In 1992, additional galleries opened in a new building adjacent to the main house. The galleries host special rotating and permanent exhibits.[9]

LibraryEdit

The Winterthur Library includes more than 87,000 volumes and approximately 500,000 manuscripts and images, mostly related to American history, decorative arts, and architecture. The facility also houses extensive conservation, research, and education facilities.

Gardens and groundsEdit

In 2002, Wintherthur donated acreage to the Brandywine Conservation Trust. The donation ensured that the land would never be developed.[13]

University of DelawareEdit

In 1952, Winterthur and the University of Delaware launched a joint graduate programs in American material culture and art conversation. The partnership continues today.[11]

Display facilitiesEdit

 
A stone cottage in the "Enchanted Garden" section of the grounds, opened in 2001 and intended for families with children
  • Main museum (period rooms and offices), 96,582 sq ft (8,972.8 m2)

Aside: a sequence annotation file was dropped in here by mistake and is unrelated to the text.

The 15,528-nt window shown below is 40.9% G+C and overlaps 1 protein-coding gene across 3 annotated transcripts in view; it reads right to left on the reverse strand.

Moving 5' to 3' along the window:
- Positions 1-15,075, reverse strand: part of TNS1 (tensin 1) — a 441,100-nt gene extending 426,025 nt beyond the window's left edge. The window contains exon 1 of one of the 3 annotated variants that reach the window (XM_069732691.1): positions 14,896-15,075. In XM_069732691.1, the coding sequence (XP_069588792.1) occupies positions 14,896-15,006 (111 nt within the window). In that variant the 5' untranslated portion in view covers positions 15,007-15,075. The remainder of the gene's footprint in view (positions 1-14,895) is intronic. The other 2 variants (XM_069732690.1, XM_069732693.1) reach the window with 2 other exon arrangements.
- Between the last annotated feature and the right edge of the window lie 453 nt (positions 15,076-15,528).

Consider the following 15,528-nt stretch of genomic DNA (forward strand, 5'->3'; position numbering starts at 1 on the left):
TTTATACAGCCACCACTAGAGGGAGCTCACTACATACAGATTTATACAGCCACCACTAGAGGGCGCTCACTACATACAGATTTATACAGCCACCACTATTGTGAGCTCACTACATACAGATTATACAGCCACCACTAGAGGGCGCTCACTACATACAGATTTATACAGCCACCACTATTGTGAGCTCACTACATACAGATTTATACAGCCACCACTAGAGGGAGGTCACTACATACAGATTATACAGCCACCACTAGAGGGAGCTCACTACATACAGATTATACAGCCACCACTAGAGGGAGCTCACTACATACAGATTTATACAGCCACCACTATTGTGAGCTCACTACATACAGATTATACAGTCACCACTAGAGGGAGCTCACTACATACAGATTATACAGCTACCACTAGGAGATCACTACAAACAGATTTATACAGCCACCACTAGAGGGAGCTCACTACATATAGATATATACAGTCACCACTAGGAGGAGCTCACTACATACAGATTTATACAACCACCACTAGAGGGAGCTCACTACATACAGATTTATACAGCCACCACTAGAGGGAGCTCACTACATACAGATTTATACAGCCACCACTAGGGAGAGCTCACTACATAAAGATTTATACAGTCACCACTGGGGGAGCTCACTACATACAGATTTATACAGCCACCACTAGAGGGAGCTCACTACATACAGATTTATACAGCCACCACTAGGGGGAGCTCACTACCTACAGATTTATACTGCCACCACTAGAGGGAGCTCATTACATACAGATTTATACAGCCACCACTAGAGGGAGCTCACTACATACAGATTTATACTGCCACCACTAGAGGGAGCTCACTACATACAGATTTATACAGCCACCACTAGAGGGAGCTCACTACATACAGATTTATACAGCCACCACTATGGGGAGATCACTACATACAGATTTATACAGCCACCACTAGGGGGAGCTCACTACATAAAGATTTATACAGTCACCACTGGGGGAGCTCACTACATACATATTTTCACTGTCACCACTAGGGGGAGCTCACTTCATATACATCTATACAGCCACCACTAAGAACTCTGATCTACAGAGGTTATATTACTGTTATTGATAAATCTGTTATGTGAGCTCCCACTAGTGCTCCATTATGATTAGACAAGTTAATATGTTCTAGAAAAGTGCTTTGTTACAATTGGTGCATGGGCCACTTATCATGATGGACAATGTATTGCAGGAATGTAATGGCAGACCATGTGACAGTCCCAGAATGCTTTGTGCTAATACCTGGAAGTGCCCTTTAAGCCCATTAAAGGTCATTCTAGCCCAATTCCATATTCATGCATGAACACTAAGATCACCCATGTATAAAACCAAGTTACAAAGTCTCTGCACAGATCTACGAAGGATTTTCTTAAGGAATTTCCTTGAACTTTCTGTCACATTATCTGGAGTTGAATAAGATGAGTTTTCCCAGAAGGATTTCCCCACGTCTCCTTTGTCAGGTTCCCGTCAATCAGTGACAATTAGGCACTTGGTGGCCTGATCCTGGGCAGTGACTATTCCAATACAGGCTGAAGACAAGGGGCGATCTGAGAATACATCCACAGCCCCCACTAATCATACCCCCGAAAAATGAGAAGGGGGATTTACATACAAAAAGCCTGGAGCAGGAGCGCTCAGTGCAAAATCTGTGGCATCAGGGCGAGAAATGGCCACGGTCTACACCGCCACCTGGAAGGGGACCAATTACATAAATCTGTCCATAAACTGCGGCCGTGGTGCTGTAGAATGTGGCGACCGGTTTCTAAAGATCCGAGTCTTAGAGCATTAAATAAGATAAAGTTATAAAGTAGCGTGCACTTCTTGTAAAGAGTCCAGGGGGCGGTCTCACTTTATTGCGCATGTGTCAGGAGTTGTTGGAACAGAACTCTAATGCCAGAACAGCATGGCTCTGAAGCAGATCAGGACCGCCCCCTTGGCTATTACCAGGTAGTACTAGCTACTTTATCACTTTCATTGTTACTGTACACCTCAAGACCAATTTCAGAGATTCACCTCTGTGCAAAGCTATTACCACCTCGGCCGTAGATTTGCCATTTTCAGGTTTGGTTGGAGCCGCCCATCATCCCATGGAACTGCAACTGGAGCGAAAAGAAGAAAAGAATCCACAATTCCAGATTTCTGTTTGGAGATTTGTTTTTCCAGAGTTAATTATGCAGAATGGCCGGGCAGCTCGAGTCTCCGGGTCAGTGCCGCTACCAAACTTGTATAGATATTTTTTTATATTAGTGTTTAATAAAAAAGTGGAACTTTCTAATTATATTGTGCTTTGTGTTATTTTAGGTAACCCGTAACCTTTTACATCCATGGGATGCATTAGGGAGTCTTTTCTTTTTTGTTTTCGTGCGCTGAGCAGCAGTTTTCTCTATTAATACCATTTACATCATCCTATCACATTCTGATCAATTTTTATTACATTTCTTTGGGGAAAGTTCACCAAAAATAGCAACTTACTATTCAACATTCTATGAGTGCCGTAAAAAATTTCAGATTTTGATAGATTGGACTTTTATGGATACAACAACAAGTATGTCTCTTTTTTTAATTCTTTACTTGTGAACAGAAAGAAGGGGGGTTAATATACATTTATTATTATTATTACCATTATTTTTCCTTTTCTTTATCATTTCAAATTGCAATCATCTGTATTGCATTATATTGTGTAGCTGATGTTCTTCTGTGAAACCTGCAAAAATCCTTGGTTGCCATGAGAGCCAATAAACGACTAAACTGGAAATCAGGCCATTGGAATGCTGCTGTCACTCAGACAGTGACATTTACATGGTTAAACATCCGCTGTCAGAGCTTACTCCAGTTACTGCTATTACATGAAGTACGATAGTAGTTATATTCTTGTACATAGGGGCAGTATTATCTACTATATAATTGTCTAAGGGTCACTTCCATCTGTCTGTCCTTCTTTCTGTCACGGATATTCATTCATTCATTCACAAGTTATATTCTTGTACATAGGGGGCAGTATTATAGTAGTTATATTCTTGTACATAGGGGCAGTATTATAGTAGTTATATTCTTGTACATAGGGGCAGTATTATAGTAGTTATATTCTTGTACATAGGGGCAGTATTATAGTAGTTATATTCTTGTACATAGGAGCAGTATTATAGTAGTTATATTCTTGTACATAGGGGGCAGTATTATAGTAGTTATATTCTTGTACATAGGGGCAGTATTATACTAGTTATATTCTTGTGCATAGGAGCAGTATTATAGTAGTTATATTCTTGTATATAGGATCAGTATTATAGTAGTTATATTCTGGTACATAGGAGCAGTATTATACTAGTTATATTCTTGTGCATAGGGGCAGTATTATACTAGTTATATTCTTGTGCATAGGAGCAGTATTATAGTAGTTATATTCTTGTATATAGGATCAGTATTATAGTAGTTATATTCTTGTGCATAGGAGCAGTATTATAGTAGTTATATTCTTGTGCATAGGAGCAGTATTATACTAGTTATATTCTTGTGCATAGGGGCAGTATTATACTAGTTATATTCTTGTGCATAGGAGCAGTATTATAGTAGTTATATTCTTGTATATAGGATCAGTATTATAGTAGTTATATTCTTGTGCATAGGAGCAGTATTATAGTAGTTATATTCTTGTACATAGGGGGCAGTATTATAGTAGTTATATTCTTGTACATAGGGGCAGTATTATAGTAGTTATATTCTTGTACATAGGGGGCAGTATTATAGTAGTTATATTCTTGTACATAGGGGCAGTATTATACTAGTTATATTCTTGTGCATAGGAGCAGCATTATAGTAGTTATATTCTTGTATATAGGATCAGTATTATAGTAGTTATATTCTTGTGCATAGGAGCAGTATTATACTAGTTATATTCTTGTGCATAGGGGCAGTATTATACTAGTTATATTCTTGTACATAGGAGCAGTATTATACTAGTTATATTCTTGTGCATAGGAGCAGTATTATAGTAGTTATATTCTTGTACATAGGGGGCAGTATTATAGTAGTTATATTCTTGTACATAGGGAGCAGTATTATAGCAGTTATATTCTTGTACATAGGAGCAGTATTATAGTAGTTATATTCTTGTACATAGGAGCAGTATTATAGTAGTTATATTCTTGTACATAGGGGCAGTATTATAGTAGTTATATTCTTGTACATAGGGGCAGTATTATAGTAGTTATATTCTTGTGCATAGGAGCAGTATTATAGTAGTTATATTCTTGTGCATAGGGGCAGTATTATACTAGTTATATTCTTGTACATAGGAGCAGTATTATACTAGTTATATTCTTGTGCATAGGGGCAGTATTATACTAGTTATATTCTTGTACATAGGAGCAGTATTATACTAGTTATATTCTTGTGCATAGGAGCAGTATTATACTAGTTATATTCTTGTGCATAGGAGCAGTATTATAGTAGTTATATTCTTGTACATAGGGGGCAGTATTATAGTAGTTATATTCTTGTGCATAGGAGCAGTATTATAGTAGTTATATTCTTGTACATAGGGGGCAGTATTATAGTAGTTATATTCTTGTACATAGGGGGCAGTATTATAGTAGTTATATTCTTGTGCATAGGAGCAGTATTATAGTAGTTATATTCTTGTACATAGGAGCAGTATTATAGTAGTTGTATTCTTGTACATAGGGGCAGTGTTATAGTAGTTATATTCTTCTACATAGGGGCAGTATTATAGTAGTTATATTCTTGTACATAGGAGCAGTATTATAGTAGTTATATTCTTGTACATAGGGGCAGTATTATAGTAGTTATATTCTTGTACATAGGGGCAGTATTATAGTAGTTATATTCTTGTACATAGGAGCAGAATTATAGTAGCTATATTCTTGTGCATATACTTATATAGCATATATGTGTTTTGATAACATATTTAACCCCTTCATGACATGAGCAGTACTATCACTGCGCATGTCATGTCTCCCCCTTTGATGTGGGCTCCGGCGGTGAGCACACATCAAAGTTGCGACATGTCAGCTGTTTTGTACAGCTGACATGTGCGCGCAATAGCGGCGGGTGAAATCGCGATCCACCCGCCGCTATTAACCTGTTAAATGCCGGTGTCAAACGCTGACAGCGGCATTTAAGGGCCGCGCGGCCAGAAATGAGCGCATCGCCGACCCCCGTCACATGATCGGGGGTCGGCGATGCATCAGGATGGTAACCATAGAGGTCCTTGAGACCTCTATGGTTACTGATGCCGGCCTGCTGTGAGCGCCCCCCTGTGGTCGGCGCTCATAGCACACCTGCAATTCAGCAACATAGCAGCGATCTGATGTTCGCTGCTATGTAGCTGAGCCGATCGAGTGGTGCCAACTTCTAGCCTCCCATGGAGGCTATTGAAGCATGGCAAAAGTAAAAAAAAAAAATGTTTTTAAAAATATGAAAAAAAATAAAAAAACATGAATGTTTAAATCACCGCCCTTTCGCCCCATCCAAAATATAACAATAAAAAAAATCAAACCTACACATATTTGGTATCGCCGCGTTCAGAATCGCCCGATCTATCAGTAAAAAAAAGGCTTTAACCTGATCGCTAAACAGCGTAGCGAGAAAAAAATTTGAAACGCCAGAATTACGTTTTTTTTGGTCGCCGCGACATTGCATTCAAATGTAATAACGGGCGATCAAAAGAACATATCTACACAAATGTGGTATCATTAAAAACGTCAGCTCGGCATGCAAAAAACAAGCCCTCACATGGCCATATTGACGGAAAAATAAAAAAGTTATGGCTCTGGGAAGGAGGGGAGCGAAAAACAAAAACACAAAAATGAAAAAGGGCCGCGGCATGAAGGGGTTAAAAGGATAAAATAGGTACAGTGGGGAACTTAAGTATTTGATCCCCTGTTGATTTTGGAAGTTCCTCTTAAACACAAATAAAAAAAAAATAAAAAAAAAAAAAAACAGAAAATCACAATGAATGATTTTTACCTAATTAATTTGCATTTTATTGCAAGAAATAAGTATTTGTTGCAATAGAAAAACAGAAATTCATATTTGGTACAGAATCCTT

• The Cottage (home of H. F. du Pont after opening of the museum), 21,345 sq ft (1,983.0 m2)
  • The Galleries 35,000 sq ft (3,300 m2), 22,000 sq ft (2,000 m2) display area
  • Research Building 68,456 sq ft (6,359.8 m2)
  • Visitors Center 18,755 sq ft (1,742.4 m2)

See alsoEdit

ReferencesEdit

  1. ^ "Henry Francis Du Pont And The Invention Of Winterthur". AMERICAN HERITAGE. Retrieved 2021-12-24.
  2. ^ a b c d e Cantor, Jay E. (1985). Winterthur. Internet Archive. New York : Abrams. ISBN 978-0-8109-1785-9.
  3. ^ Fleming, E. McClung (1964). "History of the Winterthur Estate". Winterthur Portfolio. 1: 9–51. doi:10.1086/495733. ISSN 0084-0416.
  4. ^ "Delaware's Winterthur Museum is a Great American Treasure". The Central News Jersey Homes News Tribune. March 17, 2002. p. 60.